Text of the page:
32 Questions: New York Jets
Thirty-two teams, 32 burning fantasy questions. Throughout the preseason, we put one of these questions to an ESPN.com analyst for an in-depth look at the most interesting, perplexing or dumbfounding fantasy facet of each NFL team. Be sure to check out all 32 questions.
Will Thomas Jones be a top-20 fantasy player this season?
Let's frame this discussion a little bit. In a typical fantasy draft this year, one quarterback (Peyton Manning) and two or three wide receivers (some combination of Steve Smith, Chad Johnson, Marvin Harrison and Terrell Owens) are likely to be taken in the top 20. So what we're trying to determine is if Thomas Jones can be one of the top 16 or so performers at the running back position.
To answer that question, let's take a look at the 16th-ranked running back in ESPN's recently-released Fantasy Football Draft Kit. That player is Deuce McAllister, who is projected for 949 rushing yards and nine touchdowns, plus another 223 receiving yards. That gives us a pretty good basis to work with: For Jones to be a top-16 back -- and therefore a top-20 player -- he needs to tally upwards of 1,200 total yards and 10 touchdowns. With that in mind, let's delve into the details.
Selected with the No. 7 overall pick of the 2000 draft, Jones was a major bust for the Arizona Cardinals, starting only 15 games in three seasons and averaging less than 3.5 yards per carry. He revived his career as a change-of-pace player in Tampa Bay in 2003 and then signed a nice deal as a free agent to be the featured back for the Bears. In three years in Chicago, Jones averaged 1,406 total yards and 7.3 touchdowns per season.
The great thing about Jones is that, although he's 29 years old and a seven-year veteran, he has just 1,349 career carries, fewer than Clinton Portis, for instance. Plus, Jones is an absolute workout warrior, which is one of the reasons why he's missed only three games in the last four seasons.
Last season, Chicago Bears running backs -- primarily Jones and Cedric Benson -- combined for 1,916 rushing yards. Meanwhile, New York Jets running backs combined for just 1,449 rushing yards. Those numbers would seem to spell trouble for Jones, but they don't tell the whole story. First of all, the Jets essentially wasted 131 carries on Kevan Barlow, who might as well have been running with cement shoes given his 2.8 yards-per-carry average. More importantly, despite all of their problems, Jets running backs scored 15 rushing touchdowns in 2006, as opposed to 14 rushing scores for Bears runners.
The Jets offensive line doesn't compare to one Jones leaves behind in Chicago, but it isn't too shabby. Center Nick Mangold is coming off a standout rookie season, and No. 4 overall pick D'Brickashaw Ferguson -- while struggling at times -- showed plenty of promise, as well.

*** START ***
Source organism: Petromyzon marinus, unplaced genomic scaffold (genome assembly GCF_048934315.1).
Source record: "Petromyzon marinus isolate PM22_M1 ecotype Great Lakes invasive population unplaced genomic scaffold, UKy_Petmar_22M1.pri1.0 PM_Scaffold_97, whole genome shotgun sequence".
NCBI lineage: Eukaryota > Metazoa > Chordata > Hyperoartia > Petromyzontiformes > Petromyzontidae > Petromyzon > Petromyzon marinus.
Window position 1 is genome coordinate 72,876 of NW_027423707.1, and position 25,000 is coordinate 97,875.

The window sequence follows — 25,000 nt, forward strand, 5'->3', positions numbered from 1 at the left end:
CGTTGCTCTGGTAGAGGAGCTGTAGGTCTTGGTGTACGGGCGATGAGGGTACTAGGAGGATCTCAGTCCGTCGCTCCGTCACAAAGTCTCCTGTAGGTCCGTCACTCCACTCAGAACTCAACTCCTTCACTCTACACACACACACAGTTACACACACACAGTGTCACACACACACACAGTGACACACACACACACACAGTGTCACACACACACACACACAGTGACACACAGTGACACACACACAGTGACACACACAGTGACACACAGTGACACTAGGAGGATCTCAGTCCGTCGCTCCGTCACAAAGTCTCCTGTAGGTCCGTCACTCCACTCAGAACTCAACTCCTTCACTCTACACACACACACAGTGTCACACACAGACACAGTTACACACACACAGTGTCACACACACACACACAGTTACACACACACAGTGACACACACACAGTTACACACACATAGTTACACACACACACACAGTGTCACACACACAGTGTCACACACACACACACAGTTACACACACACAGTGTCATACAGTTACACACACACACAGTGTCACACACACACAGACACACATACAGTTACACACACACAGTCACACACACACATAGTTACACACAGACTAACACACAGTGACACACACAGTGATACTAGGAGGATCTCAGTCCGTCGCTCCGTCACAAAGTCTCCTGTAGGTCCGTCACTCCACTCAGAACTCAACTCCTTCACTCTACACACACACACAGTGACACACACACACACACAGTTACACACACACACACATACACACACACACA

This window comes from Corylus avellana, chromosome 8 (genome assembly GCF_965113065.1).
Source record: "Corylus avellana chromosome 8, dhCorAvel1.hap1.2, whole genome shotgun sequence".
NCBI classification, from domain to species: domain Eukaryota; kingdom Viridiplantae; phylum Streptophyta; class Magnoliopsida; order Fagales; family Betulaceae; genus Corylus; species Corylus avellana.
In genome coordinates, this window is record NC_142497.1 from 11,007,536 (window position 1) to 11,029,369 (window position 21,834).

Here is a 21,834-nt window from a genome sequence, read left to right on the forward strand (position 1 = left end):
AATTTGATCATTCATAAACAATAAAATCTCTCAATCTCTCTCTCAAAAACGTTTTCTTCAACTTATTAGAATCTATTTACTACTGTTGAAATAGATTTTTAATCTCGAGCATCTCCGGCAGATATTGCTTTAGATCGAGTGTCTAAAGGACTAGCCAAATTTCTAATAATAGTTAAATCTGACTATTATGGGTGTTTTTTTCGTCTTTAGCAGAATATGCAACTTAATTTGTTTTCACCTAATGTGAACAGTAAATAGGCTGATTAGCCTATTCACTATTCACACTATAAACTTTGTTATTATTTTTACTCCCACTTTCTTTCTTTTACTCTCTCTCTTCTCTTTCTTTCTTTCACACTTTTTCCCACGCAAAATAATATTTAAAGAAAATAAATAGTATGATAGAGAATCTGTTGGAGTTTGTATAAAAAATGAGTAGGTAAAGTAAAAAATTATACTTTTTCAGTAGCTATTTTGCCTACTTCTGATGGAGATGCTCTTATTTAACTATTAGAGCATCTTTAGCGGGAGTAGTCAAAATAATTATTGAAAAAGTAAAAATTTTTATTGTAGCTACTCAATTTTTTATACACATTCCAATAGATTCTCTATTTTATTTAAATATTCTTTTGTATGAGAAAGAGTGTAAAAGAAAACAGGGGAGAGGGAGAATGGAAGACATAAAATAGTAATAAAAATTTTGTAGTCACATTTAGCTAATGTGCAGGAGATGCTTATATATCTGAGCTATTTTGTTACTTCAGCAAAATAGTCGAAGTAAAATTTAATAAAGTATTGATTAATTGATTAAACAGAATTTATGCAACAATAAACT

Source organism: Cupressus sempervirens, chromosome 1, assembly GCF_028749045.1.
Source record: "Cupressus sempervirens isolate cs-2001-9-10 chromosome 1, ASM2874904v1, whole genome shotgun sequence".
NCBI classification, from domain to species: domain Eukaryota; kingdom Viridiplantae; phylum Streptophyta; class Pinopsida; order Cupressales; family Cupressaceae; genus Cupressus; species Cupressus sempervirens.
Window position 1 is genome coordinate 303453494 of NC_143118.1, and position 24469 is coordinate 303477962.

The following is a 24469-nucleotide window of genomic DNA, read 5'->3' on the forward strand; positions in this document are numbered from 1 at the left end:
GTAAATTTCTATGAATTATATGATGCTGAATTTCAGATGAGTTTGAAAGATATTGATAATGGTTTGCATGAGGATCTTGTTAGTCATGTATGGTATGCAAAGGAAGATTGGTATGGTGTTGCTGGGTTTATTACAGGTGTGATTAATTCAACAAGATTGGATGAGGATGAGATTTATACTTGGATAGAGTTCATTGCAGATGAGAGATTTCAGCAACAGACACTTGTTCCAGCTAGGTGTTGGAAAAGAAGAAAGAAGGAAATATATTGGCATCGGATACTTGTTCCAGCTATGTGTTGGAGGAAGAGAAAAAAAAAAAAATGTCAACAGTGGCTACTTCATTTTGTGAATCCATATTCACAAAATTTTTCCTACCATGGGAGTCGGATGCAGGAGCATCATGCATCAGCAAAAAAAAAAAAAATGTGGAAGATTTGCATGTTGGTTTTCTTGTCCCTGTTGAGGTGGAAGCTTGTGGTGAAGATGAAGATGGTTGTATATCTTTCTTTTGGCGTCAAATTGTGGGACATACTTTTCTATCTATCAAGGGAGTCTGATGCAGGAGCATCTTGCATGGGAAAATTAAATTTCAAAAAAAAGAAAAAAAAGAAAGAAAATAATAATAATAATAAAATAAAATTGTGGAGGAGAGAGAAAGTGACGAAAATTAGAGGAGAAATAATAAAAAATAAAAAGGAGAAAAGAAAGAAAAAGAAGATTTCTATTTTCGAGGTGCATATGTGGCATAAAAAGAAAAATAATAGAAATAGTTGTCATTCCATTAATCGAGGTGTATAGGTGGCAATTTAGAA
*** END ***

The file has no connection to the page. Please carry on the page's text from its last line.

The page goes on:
Although Barlow is gone, Leon Washington and Cedric Houston remain, and we can't properly project Jones without assessing the other options the Jets have. As a rookie, Washington averaged 4.3 yards per carry and made a number of big plays, including a 64-yard catch and run in Week 16 against the Dolphins. The Jets are sure to keep Washington in the mix this season as a change of pace and third-down specialist. Houston, on the other hand, is basically a warm body. He averaged only 3.3 yards per carry last season and wasn't especially effective in short-yardage situations. Houston will probably be a true backup this season and garner few, if any, carries on a game-to-game basis.
Let's say, for the sake of argument, that Washington plays about as much as he did last season, and Jones gets only the 244 carries that went to Houston and Barlow last year. If he averages 4.1 yards per carry, that would be exactly 1,000 yards.
In all likelihood, Jones will get roughly 300 carries and tally 1,200-1,300 rushing yards, with another 150-250 yards as a receiver. So the key factor will be the touchdowns. Barlow and Houston combined for 11 rushing touchdowns last year, all from within six yards and all but three from within three yards. There's no guarantee that the Jets will have a similar number of goal-line opportunities this season, but as long as Chad Pennington stays healthy, they should have an efficient offense that creates plenty of scoring chances for Jones.
The official ESPN projection for Jones this season is 1,119 rushing yards, six touchdowns and 192 receiving yards, but that touchdown total looks awfully low for the lead runner of a team that had 15 rushing scores in 2006. Assuming 16 games played, that projection represents pretty much a worst-case scenario, and that's relevant here. Jones is being selected in the 24-27 range of most mock drafts right now; in the ESPN preseason rankings, he's No. 23, so even considering our conservative projection, he's a slight bargain. If he reaches double-digits in touchdowns, which seems a very reasonable possibility, he's an outstanding value, and easily a top 20 player in fantasy leagues this season.
Jones isn't a sexy pick by any means, but if you can get him as your second running back at the end of the second round or top of the third, you'll be very, very happy.
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